• In another embodiment, the user can access an augmented reality view 431 from the context menu 425. The augmented reality view 431 provides a view from a camera as seen if the device was held upright in front of the user. As shown, a direction arrow 445 points towards the meeting location 325. The augmented reality view 431 shows the perspective of the user's current location 350. The user may efficiently navigate to the meeting location 325 with the direction arrow 445 visually superimposed in the user's field of view.
  • The mobile device 405 may provide the same functionality as the applet 136 through a web client connection to the collaboration software 155 via an interface similar to that shown in FIG. 3. The web user interface may be similar to FIG. 3 and support the ability to edit the meeting location 325 preferences and other preferences as shown in the meeting settings 310. With one click on the instant meeting 122 the nearest room is booked and a meeting map page 420 is provided. Users can also get directions to any meeting using the link in the view 410.
  • FIG. 5 illustrates an example map of a floor of an office building 500, according to certain embodiments of the present invention. The office building 500 has interior walls 506 and hallways 505. The interior walls 506 and hallways 505 define the interior spaces. From the hallways 505 there is access offices 520, cubicles 540, meeting room 530, large conference room 510, and a small conference room 550. Office building 500 also has routers 590. The routers 590 are individual designated as router01 591, router02 592, router03 593, and router04 594. The office building 500 has two example employees, employee01 560 and employee02 570.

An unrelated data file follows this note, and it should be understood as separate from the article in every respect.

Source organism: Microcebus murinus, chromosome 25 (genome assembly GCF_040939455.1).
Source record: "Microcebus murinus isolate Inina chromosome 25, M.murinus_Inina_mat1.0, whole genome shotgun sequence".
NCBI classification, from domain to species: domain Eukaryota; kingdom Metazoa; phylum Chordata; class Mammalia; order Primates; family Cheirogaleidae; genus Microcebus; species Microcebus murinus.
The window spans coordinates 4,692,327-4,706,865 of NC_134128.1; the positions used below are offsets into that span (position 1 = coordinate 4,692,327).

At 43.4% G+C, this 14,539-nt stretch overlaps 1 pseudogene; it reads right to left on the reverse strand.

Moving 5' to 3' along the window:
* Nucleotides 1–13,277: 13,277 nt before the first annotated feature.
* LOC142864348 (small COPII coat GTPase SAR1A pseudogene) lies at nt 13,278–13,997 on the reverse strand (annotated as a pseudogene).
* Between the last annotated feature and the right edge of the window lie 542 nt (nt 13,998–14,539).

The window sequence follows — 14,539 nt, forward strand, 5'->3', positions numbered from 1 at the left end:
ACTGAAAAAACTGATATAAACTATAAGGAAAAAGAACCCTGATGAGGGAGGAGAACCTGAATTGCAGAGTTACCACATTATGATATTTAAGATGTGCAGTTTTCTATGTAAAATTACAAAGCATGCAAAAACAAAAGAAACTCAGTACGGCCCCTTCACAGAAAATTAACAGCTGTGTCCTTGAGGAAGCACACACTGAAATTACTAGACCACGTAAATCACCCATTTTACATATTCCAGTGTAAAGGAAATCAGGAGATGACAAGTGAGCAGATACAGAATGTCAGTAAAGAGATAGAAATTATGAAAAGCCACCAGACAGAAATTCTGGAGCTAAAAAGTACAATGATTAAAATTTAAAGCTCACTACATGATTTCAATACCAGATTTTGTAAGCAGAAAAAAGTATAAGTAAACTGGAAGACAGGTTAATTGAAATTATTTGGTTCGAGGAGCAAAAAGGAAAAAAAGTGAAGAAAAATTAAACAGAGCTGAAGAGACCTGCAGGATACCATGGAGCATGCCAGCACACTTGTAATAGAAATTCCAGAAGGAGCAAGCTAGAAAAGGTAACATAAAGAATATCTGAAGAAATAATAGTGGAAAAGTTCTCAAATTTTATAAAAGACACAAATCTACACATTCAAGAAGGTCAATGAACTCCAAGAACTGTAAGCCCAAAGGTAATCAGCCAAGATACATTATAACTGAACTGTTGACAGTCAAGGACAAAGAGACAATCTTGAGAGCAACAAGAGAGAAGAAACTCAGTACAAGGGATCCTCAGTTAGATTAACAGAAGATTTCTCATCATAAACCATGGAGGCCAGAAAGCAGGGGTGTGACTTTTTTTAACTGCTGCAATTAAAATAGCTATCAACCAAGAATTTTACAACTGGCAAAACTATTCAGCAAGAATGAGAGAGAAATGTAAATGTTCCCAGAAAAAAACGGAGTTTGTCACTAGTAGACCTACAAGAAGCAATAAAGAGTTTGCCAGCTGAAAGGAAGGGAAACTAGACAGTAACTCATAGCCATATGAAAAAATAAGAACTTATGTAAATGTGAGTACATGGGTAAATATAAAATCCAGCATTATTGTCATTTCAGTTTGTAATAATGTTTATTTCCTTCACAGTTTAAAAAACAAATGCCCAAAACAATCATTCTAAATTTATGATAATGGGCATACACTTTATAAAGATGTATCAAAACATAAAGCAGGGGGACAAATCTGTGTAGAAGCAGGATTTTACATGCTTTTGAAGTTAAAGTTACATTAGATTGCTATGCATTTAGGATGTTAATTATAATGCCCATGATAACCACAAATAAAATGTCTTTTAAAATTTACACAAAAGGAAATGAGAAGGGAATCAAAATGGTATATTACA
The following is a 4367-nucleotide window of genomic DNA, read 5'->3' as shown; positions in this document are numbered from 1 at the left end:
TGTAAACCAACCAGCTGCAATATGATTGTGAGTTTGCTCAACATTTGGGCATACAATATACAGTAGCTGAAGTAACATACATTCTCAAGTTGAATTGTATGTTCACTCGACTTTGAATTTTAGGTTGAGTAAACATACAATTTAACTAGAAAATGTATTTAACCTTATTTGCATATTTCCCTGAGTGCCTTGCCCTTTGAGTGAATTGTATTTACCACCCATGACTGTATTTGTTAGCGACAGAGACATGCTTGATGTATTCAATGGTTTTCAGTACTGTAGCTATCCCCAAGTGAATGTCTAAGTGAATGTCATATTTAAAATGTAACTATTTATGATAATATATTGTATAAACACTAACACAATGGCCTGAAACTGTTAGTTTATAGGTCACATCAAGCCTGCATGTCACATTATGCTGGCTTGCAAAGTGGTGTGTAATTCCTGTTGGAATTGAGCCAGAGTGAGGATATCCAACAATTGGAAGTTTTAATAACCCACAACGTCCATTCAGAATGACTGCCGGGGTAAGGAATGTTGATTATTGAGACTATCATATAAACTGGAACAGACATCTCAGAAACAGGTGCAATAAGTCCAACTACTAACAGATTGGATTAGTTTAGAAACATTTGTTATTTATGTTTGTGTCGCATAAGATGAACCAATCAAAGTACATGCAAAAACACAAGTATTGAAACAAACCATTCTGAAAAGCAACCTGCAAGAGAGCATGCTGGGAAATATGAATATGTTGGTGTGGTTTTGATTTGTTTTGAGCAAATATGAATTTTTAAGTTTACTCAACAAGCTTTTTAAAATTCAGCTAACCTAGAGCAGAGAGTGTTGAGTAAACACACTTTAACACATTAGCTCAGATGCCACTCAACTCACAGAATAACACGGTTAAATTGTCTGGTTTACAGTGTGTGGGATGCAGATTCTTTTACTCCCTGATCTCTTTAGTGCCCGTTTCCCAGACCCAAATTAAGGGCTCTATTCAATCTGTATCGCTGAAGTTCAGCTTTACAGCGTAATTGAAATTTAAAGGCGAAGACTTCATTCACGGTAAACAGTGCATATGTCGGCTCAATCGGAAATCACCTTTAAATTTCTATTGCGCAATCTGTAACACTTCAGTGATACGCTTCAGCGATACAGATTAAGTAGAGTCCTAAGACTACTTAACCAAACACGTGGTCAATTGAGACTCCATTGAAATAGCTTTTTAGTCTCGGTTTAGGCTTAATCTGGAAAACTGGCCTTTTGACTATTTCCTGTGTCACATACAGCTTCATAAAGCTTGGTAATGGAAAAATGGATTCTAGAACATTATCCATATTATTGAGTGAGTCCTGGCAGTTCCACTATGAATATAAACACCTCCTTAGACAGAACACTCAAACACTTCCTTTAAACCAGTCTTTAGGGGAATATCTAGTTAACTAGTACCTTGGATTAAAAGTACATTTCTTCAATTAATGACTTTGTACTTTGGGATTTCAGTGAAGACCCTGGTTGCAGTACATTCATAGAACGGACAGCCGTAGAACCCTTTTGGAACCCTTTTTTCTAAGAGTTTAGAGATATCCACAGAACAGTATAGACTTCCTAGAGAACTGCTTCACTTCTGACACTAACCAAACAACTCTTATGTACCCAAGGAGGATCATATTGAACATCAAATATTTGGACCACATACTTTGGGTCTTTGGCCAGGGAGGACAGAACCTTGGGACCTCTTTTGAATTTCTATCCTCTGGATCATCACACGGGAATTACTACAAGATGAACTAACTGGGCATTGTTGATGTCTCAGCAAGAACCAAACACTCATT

• In one embodiment an employee01 560 elects to create an instant meeting request for employee02 570. Employee01 560 uses the instant meeting tool 122 to book the meeting room 530 with 1-click which incorporates current location data from employee01 560 and employee02 570 using wireless signals from the routers 590. Route01 561 to the meeting location 580 is generated by the location services for employee01 560. Additionally, a route02 572 to the meeting location 580 is generated by the location services for employee02 570. Employee01 560 and employee02 570 are now able to quickly navigate from their respective cubicles to the meeting location 580. In another embodiment, employee01 560 selects additional attendees, or additional meeting room requirements, and the server selects a small conference room 550 for the instant meeting.